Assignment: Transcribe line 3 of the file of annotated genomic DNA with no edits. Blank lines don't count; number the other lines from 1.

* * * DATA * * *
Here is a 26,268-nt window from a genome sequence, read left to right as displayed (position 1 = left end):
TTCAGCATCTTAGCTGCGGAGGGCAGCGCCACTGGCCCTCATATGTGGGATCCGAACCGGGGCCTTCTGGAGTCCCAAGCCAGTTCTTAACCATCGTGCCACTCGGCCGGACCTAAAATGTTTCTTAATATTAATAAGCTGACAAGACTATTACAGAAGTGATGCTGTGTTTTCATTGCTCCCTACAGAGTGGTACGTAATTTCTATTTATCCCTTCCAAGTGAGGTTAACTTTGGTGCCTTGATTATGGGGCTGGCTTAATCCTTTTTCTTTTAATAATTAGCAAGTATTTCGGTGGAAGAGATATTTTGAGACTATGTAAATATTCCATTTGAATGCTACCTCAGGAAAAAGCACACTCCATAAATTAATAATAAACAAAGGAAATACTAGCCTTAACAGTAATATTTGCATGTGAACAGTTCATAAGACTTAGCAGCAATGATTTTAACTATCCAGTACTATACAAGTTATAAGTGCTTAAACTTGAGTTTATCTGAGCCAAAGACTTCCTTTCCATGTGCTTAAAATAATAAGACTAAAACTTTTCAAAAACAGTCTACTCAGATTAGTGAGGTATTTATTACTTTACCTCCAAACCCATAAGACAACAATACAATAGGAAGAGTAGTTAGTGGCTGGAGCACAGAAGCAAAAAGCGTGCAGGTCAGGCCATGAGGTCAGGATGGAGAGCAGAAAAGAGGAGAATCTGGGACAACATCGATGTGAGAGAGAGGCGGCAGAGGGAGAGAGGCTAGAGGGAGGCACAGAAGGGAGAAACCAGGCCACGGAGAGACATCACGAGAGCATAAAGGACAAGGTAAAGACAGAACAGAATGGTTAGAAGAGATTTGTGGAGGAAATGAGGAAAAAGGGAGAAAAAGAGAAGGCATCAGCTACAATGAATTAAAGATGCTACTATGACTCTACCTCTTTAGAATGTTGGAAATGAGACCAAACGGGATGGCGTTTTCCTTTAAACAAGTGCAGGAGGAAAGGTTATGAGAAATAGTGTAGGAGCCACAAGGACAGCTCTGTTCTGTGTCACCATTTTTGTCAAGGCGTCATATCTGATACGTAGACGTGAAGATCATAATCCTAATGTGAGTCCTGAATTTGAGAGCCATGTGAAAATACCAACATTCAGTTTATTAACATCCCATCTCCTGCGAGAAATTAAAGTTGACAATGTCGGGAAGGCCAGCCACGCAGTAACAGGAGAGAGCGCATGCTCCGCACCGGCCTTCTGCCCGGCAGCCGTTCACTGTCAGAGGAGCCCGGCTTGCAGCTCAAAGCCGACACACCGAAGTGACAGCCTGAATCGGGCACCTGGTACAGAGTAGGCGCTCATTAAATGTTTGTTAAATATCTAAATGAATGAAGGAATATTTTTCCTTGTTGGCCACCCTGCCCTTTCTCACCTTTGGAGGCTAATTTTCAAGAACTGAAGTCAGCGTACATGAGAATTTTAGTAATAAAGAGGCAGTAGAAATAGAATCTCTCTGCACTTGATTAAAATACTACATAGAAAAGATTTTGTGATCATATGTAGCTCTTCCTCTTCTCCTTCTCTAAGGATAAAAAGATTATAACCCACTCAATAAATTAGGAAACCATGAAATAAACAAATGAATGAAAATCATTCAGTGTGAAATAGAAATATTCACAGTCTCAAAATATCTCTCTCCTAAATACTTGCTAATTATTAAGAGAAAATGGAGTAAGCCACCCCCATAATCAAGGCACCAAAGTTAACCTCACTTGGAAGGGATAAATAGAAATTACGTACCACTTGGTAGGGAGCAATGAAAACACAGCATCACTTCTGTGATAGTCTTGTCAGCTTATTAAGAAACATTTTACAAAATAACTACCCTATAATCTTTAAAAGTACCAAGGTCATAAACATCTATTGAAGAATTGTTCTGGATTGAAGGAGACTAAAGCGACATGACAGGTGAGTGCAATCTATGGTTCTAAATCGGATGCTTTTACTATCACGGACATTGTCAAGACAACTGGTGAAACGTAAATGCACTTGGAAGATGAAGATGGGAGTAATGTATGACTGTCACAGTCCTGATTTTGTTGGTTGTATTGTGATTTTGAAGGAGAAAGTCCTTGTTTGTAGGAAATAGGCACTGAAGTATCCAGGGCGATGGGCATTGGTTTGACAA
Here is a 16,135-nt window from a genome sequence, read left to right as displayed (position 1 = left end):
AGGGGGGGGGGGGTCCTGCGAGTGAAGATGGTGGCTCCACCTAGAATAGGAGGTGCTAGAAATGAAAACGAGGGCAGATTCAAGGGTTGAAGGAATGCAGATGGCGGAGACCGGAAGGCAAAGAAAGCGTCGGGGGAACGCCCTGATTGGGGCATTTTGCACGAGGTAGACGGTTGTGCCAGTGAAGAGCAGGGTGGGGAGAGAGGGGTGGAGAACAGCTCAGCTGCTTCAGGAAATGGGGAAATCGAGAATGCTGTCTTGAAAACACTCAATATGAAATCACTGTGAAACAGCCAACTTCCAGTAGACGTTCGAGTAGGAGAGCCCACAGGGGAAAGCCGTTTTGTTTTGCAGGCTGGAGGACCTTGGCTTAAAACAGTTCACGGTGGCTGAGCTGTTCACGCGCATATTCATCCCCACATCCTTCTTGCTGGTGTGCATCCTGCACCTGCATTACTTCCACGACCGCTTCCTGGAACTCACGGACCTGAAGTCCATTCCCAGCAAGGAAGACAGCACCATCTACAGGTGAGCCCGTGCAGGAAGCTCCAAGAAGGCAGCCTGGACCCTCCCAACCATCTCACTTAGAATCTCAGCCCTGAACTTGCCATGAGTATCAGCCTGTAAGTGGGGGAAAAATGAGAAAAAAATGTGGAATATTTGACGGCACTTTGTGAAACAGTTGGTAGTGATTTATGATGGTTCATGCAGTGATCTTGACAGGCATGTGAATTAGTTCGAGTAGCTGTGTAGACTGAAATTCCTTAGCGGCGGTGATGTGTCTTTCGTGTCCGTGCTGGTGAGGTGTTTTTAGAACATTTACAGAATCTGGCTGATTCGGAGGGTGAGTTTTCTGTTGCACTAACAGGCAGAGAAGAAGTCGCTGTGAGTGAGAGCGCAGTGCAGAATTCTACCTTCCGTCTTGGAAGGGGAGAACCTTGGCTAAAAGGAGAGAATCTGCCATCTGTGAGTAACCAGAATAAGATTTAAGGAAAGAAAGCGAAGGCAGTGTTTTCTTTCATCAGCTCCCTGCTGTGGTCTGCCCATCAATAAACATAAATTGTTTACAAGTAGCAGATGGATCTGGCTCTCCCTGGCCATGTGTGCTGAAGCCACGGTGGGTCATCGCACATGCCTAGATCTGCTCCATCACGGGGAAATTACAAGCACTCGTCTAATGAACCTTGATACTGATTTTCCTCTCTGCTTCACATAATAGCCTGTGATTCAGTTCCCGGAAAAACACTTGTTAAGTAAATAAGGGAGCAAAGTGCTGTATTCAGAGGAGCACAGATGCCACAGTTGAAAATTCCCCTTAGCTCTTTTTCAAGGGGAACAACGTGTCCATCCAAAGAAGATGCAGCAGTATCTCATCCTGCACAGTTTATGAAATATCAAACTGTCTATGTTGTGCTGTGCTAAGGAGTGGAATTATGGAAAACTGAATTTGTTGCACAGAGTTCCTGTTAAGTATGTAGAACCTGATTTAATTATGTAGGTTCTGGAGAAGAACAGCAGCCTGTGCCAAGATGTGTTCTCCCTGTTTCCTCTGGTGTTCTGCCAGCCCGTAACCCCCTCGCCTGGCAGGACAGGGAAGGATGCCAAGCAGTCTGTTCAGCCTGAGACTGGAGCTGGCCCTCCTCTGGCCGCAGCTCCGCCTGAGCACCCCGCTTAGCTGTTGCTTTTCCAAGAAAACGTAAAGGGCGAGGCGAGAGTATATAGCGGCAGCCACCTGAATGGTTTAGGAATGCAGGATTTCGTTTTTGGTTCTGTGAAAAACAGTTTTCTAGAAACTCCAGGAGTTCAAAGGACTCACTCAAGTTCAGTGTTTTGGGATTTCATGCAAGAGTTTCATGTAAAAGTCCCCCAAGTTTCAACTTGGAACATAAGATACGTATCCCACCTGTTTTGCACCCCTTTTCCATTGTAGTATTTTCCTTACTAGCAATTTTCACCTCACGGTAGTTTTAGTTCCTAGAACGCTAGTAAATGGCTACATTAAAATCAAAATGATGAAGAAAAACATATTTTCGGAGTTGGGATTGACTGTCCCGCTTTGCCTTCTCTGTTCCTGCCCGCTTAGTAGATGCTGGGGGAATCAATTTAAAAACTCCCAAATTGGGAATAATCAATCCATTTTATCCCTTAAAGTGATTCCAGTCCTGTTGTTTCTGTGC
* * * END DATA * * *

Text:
Here is a 16,135-nt window from a genome sequence, read left to right as displayed (position 1 = left end):